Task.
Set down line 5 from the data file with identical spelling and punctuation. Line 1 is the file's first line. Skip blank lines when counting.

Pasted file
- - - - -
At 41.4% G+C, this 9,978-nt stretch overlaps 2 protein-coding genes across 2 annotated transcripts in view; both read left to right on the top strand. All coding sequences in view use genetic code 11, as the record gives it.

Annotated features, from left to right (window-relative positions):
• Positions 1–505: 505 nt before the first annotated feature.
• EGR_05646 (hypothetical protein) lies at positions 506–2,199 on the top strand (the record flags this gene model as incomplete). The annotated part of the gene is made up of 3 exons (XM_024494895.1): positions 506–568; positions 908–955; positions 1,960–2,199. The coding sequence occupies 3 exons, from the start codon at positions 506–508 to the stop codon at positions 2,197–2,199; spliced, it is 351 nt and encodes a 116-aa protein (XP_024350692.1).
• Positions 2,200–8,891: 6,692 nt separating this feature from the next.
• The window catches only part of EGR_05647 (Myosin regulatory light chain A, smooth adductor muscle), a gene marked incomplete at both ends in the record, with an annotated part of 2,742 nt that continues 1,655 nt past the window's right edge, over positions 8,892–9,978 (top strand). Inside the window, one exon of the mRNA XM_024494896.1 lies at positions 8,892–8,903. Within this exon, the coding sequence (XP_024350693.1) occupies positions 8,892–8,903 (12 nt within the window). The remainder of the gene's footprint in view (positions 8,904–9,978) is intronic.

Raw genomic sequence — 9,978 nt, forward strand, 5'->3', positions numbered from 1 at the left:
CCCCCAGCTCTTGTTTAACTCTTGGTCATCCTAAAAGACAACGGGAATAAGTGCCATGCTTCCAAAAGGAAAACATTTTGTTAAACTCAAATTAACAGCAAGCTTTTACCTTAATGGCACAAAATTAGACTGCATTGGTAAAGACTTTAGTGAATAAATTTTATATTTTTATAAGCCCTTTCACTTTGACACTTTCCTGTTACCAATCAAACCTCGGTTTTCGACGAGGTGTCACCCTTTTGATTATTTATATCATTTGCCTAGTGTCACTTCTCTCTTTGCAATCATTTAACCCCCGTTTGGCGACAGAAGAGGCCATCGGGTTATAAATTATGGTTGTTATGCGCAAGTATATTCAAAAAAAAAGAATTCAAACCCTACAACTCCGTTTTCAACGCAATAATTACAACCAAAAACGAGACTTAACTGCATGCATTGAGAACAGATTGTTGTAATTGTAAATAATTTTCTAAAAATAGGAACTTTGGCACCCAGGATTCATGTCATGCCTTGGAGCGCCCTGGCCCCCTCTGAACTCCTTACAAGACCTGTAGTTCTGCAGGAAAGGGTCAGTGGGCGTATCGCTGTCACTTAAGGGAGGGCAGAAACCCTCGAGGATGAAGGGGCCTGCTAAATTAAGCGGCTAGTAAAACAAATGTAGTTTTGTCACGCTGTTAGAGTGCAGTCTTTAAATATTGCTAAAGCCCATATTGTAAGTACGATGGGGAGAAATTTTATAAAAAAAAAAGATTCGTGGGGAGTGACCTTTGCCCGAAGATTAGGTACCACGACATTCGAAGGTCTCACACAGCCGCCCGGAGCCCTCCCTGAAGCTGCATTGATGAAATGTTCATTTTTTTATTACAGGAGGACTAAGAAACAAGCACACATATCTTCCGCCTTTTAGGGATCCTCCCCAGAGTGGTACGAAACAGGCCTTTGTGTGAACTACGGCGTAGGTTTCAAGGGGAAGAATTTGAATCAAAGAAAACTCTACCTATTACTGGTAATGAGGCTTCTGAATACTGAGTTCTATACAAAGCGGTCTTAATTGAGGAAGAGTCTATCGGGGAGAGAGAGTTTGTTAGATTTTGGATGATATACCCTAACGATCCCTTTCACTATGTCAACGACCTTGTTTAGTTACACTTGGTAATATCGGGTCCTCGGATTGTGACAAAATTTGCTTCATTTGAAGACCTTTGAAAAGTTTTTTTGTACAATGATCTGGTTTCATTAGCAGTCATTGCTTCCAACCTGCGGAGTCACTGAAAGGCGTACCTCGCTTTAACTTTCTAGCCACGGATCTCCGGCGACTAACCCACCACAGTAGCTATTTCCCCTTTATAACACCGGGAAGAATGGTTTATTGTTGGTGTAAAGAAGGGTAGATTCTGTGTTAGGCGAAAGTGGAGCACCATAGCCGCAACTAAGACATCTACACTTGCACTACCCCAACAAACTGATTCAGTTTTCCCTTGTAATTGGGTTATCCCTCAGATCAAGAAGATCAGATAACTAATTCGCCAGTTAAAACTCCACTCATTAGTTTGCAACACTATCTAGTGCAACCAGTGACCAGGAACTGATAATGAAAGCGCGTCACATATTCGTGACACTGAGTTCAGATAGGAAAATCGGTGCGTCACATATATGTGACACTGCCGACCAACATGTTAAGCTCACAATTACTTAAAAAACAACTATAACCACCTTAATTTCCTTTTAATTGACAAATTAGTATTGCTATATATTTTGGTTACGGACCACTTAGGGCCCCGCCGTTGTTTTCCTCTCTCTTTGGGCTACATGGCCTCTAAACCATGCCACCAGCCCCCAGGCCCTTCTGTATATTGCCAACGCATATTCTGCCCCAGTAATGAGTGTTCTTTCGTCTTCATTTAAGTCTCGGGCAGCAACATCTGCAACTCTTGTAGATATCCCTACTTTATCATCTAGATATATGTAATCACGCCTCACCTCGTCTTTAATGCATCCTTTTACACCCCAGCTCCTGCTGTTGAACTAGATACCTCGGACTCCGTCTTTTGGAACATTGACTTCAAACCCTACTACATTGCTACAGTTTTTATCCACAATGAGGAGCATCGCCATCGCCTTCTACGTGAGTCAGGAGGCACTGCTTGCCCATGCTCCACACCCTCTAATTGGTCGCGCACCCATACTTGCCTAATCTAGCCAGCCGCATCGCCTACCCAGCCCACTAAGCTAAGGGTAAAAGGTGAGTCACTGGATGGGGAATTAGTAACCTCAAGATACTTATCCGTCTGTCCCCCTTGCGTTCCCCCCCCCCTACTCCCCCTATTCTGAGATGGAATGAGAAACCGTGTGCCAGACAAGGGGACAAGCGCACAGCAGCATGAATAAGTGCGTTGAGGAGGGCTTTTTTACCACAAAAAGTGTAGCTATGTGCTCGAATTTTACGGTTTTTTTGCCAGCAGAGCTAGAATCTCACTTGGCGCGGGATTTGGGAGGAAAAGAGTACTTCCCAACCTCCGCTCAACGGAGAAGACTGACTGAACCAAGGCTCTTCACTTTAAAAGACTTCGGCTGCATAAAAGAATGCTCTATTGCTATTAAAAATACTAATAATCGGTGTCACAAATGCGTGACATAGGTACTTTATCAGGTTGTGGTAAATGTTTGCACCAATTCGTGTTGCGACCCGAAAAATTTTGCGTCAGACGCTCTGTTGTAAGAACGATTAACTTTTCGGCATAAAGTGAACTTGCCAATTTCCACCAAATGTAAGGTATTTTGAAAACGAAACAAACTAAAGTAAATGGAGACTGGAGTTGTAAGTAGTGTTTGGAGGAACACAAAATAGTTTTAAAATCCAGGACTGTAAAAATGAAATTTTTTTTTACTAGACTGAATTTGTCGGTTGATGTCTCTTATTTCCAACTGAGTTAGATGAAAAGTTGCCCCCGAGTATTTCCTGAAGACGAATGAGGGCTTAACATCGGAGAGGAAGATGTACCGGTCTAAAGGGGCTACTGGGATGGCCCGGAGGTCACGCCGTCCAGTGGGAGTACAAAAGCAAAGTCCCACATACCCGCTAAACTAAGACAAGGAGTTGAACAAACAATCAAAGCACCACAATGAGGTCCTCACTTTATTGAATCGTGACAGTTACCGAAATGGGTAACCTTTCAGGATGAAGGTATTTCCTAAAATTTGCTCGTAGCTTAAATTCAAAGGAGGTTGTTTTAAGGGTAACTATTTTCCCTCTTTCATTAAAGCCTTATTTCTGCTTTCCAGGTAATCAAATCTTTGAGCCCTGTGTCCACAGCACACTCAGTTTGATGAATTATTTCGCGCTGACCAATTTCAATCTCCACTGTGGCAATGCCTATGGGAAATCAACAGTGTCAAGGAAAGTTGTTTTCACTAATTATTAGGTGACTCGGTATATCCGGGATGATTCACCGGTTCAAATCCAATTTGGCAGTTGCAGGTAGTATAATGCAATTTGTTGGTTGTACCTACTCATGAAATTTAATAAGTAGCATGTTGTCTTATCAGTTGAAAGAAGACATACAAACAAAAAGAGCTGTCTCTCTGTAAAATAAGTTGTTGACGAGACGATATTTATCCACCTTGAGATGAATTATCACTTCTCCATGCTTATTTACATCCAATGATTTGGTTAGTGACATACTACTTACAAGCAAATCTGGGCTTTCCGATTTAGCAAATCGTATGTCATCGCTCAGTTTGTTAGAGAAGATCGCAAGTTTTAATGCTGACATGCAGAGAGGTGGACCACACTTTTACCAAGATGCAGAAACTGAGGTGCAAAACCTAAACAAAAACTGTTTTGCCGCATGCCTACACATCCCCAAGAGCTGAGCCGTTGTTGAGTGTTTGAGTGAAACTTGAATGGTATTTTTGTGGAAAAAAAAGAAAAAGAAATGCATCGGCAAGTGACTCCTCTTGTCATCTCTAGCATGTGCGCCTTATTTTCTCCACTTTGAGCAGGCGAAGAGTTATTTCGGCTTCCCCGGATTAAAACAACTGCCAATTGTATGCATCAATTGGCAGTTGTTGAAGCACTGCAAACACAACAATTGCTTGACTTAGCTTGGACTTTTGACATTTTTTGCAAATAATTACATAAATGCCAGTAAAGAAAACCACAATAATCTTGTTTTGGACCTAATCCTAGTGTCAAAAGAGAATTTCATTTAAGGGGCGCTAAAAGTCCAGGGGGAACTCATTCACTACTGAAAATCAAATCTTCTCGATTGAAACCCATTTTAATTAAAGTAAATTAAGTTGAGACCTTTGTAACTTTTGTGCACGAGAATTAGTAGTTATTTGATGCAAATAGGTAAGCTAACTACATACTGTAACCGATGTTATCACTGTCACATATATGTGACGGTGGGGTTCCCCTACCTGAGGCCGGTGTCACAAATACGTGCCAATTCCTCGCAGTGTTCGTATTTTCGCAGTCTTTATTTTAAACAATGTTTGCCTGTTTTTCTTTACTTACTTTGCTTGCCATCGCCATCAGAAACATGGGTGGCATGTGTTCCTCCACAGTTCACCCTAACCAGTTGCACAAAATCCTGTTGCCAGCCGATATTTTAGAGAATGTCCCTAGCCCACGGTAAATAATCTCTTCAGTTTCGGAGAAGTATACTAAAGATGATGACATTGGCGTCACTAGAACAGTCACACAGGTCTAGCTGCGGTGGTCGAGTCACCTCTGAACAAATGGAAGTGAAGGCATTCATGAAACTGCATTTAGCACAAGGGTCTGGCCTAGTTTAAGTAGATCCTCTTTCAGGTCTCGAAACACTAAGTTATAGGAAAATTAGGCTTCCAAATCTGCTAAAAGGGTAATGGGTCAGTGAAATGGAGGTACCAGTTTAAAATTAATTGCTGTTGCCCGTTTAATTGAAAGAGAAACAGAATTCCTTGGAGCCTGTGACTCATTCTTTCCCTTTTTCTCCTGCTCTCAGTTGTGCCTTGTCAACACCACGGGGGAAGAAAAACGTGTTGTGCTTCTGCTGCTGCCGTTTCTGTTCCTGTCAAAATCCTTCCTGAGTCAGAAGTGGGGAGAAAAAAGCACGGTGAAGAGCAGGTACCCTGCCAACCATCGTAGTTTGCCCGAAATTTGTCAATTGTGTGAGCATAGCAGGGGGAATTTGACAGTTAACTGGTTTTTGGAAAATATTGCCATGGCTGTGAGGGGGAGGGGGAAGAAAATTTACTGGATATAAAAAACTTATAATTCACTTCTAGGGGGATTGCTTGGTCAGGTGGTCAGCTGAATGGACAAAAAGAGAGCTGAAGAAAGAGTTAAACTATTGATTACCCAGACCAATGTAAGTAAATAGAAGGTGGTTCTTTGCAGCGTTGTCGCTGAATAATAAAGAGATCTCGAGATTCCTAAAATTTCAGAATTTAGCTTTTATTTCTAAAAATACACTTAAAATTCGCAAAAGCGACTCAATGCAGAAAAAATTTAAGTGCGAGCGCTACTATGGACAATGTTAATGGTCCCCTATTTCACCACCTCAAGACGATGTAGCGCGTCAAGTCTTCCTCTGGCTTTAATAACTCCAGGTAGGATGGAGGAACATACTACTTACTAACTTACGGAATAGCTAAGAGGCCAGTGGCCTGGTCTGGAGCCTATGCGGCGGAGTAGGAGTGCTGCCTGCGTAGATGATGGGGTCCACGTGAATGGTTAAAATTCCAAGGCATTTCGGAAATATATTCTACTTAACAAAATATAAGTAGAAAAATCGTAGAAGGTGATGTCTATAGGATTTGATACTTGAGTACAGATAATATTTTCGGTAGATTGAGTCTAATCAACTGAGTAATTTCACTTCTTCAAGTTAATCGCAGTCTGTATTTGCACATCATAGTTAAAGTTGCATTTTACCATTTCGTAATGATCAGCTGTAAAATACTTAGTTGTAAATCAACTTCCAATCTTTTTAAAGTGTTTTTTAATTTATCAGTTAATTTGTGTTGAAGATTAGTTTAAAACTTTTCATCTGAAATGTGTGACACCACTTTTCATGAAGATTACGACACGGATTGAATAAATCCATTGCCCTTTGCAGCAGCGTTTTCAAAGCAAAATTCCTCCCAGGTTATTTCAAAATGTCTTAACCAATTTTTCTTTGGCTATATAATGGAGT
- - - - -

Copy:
• Positions 2,200–8,891: 6,692 nt separating this feature from the next.